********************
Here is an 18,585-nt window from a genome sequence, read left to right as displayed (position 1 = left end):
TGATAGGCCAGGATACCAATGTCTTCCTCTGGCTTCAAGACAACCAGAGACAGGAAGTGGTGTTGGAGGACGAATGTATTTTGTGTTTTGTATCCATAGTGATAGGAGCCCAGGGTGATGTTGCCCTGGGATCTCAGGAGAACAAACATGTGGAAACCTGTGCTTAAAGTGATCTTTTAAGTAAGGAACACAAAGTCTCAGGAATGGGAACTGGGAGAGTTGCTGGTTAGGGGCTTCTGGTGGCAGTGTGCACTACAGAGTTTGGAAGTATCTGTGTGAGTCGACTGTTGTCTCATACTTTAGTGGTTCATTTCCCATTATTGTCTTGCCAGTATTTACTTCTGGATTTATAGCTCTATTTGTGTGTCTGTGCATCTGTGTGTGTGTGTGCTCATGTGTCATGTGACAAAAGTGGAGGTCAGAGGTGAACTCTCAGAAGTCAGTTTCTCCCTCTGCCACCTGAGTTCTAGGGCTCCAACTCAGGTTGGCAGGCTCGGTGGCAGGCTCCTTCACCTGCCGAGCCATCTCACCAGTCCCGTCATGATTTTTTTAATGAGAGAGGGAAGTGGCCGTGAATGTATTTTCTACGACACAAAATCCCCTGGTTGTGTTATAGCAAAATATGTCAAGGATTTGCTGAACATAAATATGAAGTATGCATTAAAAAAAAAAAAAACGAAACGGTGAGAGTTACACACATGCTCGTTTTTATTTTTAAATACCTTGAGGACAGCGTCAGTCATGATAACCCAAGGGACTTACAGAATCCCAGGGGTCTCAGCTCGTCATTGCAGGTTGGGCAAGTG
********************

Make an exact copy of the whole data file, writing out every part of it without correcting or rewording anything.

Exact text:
Here is an 18,585-nt window from a genome sequence, read left to right as displayed (position 1 = left end):
TGATAGGCCAGGATACCAATGTCTTCCTCTGGCTTCAAGACAACCAGAGACAGGAAGTGGTGTTGGAGGACGAATGTATTTTGTGTTTTGTATCCATAGTGATAGGAGCCCAGGGTGATGTTGCCCTGGGATCTCAGGAGAACAAACATGTGGAAACCTGTGCTTAAAGTGATCTTTTAAGTAAGGAACACAAAGTCTCAGGAATGGGAACTGGGAGAGTTGCTGGTTAGGGGCTTCTGGTGGCAGTGTGCACTACAGAGTTTGGAAGTATCTGTGTGAGTCGACTGTTGTCTCATACTTTAGTGGTTCATTTCCCATTATTGTCTTGCCAGTATTTACTTCTGGATTTATAGCTCTATTTGTGTGTCTGTGCATCTGTGTGTGTGTGTGCTCATGTGTCATGTGACAAAAGTGGAGGTCAGAGGTGAACTCTCAGAAGTCAGTTTCTCCCTCTGCCACCTGAGTTCTAGGGCTCCAACTCAGGTTGGCAGGCTCGGTGGCAGGCTCCTTCACCTGCCGAGCCATCTCACCAGTCCCGTCATGATTTTTTTAATGAGAGAGGGAAGTGGCCGTGAATGTATTTTCTACGACACAAAATCCCCTGGTTGTGTTATAGCAAAATATGTCAAGGATTTGCTGAACATAAATATGAAGTATGCATTAAAAAAAAAAAAAACGAAACGGTGAGAGTTACACACATGCTCGTTTTTATTTTTAAATACCTTGAGGACAGCGTCAGTCATGATAACCCAAGGGACTTACAGAATCCCAGGGGTCTCAGCTCGTCATTGCAGGTTGGGCAAGTG